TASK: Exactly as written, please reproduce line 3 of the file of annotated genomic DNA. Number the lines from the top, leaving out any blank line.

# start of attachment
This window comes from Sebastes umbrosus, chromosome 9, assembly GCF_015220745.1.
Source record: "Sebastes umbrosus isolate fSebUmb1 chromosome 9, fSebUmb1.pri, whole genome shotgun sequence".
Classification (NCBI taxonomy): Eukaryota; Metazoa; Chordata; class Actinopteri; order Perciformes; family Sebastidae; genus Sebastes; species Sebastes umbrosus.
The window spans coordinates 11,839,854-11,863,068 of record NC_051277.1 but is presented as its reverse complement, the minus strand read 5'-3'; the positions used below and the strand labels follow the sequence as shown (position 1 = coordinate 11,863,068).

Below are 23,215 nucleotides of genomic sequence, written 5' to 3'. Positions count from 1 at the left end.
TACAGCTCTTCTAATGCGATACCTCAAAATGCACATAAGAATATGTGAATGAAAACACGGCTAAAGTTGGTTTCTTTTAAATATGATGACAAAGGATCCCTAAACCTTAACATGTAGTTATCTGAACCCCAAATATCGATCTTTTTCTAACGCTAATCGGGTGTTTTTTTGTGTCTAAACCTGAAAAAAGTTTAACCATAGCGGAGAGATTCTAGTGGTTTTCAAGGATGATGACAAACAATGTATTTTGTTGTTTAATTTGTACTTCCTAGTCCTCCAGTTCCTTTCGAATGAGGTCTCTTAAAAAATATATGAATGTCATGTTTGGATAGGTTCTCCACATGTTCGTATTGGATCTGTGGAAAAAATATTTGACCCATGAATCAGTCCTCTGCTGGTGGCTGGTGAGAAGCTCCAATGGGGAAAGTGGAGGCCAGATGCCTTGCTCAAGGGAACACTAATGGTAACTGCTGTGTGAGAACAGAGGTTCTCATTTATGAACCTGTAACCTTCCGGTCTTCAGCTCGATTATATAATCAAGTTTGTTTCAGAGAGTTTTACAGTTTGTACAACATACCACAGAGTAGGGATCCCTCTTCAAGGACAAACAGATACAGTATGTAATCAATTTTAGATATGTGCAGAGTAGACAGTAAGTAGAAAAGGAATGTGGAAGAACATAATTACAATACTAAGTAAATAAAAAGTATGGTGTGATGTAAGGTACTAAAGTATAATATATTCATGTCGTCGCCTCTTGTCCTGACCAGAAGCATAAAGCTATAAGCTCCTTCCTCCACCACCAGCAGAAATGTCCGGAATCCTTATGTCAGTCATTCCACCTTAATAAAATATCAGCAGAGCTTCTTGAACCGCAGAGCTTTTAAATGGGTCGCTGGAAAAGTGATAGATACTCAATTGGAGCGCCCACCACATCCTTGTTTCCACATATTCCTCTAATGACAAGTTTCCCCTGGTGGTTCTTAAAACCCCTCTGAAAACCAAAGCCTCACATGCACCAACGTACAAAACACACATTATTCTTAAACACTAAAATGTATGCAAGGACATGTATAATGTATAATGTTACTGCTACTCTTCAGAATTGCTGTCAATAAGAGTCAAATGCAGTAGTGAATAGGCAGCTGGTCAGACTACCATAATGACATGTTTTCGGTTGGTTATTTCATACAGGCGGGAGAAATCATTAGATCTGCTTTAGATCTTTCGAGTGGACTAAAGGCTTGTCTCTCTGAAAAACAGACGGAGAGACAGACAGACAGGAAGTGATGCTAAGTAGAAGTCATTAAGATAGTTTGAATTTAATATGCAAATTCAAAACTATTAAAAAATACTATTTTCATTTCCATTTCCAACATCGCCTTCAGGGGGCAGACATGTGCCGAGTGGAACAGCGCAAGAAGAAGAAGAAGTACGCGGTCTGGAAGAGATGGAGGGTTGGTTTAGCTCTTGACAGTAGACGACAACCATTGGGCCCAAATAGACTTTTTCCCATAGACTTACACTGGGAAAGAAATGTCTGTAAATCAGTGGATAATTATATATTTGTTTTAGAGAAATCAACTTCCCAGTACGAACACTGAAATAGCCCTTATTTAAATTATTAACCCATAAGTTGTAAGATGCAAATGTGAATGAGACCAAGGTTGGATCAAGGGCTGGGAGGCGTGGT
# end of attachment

Classification (NCBI taxonomy): Eukaryota; Metazoa; Chordata; class Actinopteri; order Perciformes; family Sebastidae; genus Sebastes; species Sebastes umbrosus.